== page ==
What does the borrowing power car loan calculator tell me?
Put simply, RateCity’s borrowing power calculator assesses your personal details and gives you a general idea of how much you may be able to borrow. By looking at your credit score and potential interest rate, as well as how much you can afford to repay and on which frequency, you’ll be shown an estimate of your “borrowing power”: aka how much you can borrow and service affordably.
What do I need to know about getting a car loan?
Before you make any applications, it’s important to be across the various factors that make up a standard car loan. Make sure you can afford the loan’s regular repayments, as failure to make repayments could result in losing your car and potentially being left with a bad credit rating. Here are some of the things you should understand before applying for a car loan.
- Interest rates – Loan rates are generally one of the first things you look at when comparing car loans, as it is one of the biggest deciders of how much your total repayment could be. The interest rate determines how much you'll need to pay back in addition to the original amount you borrowed. Be sure to not only compare the advertised rates but also the different comparison rates as these tend to include any additional fees and charges.
- Potential fees – Typical fees you may be charged include upfront fees or application fees, ongoing fees such as account-keeping fees, early repayment fees and redraw fees.
- Repayments – To clear your loan, you need to make regular repayments in either weekly, fortnightly or monthly instalments. The amount you will repay will depend on your interest rate, whether you are on a fixed or variable rate, fees, how long your loan term is and whether you have opted for a balloon payment.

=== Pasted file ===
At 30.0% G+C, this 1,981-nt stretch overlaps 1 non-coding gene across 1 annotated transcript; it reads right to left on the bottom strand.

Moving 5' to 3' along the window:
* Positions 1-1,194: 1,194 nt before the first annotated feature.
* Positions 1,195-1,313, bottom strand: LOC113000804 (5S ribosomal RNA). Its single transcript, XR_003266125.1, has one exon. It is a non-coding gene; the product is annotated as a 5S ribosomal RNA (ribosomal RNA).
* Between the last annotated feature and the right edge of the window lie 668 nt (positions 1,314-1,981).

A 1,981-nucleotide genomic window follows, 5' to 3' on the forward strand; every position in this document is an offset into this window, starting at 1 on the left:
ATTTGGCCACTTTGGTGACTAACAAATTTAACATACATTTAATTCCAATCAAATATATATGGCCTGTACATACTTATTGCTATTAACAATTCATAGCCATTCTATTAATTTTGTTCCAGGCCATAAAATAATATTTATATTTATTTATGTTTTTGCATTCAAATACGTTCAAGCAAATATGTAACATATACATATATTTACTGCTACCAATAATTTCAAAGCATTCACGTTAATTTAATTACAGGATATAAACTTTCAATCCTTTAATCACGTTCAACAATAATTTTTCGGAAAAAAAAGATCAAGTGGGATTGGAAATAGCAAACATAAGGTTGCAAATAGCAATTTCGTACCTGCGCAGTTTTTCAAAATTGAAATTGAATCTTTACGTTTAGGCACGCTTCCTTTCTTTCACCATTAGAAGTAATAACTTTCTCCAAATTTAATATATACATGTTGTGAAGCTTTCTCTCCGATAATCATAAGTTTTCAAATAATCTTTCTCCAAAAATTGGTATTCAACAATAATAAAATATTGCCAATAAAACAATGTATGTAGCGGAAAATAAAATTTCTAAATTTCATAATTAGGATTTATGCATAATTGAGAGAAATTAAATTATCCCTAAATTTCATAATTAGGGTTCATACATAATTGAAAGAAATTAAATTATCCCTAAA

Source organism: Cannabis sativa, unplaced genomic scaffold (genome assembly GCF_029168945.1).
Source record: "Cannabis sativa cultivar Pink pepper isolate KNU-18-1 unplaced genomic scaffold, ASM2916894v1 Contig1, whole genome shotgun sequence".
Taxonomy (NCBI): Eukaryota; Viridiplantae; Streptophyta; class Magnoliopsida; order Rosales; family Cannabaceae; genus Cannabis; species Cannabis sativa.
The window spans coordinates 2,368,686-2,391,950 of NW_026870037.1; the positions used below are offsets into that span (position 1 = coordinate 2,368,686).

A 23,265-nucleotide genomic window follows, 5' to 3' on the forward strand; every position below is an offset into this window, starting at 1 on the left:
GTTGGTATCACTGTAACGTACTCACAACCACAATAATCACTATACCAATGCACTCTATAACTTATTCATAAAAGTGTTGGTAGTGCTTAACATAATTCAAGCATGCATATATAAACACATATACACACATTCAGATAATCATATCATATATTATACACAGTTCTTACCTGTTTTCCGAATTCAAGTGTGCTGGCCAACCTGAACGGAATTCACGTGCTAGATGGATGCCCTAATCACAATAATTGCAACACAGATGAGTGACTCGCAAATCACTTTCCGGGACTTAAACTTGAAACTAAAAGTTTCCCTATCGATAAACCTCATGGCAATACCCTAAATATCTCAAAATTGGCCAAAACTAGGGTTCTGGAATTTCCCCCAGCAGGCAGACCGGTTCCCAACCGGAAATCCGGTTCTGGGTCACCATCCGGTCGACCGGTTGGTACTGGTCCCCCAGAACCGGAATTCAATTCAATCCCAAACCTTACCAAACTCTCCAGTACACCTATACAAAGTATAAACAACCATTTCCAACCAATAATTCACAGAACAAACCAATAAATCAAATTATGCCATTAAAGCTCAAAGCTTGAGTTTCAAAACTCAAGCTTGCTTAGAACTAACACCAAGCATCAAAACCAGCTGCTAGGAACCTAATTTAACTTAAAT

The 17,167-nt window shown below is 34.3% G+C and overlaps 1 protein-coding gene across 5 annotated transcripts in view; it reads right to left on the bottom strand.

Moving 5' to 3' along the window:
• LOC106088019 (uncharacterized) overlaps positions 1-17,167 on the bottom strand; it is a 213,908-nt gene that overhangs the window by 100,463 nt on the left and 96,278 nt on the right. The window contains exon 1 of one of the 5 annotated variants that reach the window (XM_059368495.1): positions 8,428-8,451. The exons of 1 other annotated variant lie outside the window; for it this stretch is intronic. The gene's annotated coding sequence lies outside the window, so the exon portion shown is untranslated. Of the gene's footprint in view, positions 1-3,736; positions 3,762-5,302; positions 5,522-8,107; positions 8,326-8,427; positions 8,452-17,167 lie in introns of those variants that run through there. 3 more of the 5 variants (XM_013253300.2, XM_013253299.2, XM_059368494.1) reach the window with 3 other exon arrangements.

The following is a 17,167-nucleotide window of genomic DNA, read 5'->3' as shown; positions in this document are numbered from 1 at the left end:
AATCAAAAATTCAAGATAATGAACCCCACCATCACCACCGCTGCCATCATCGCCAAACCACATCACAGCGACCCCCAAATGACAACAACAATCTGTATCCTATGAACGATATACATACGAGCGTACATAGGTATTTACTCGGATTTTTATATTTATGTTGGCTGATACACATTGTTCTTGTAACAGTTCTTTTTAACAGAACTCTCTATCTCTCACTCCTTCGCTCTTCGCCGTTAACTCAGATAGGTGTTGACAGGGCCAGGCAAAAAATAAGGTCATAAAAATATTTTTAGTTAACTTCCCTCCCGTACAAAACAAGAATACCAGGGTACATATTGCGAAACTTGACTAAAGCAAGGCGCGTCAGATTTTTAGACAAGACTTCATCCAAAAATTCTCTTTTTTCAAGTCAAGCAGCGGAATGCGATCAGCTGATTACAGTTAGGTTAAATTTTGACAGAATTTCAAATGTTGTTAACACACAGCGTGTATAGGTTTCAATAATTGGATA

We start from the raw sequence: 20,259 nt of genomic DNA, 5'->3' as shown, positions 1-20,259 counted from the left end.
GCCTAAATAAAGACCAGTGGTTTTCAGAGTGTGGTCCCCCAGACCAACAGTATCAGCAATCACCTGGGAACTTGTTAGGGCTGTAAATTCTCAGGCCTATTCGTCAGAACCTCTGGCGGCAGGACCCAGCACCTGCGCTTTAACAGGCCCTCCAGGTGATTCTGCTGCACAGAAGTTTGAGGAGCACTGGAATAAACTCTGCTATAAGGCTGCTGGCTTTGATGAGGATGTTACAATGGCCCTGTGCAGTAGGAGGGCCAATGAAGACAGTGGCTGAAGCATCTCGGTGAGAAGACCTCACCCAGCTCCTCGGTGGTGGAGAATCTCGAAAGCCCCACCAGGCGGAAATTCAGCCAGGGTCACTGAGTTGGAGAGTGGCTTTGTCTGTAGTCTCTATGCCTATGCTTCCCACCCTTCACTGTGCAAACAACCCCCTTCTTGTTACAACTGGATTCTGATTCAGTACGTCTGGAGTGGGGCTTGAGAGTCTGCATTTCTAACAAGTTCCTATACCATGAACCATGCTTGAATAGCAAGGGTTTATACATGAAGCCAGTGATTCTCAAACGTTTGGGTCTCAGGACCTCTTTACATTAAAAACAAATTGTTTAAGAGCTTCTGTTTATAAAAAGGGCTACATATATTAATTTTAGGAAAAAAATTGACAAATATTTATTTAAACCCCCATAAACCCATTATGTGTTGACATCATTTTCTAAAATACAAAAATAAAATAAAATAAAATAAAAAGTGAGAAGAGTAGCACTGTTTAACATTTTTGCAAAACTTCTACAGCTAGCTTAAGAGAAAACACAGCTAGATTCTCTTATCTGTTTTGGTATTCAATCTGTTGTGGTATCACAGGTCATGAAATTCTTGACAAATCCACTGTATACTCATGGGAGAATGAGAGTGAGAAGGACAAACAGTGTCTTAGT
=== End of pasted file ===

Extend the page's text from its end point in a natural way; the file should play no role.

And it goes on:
- Lending criteria – Different loans will have different lending criteria, so it’s a good idea to make sure you meet the criteria for the loan product you’re interested in before you submit your application.
How can I find the best car loan for me?
To find the car loan that best suits your financial situation, it might be worthwhile considering the following:
- Credit score – The better your credit score, the lower your potential interest rate might be and the more likely a lender may approve your loan application. This is because lenders generally use your credit history as an indicator of your reliability.
- New/used car – New car loans are generally secured by the car and tend to offer lower interest rates. You may also be able to borrow more for new cars. For older used cars, you may need to apply for unsecured loans, which will have higher interest rates.
- Secured/unsecured car loan – A secured car loan means the loan is secured by an asset, which is typically the car you are buying. While most car loans tend to be secured, some are unsecured. These are generally for vehicles that are too old to be used as a security. Like personal loans, unsecured car loans often have higher interest rates than secured car loans.
- Fixed/variable rate – If your loan is on a fixed interest rate, it means the interest rate you’re on and the amount you are paying back will not change during the specified period. This gives you certainty about your regular repayments and the total interest you would be paying. If you’re on a variable rate loan, your car loan repayments and interest rate could move up or down.
- Loan term – Different terms can ultimately amount to different total costs. Generally, the shorter your loan term, the higher your monthly repayments may be, but this could also lower the total cost of the loan. A longer loan term may mean lower monthly repayments but a higher total amount, as you will be charged more interest.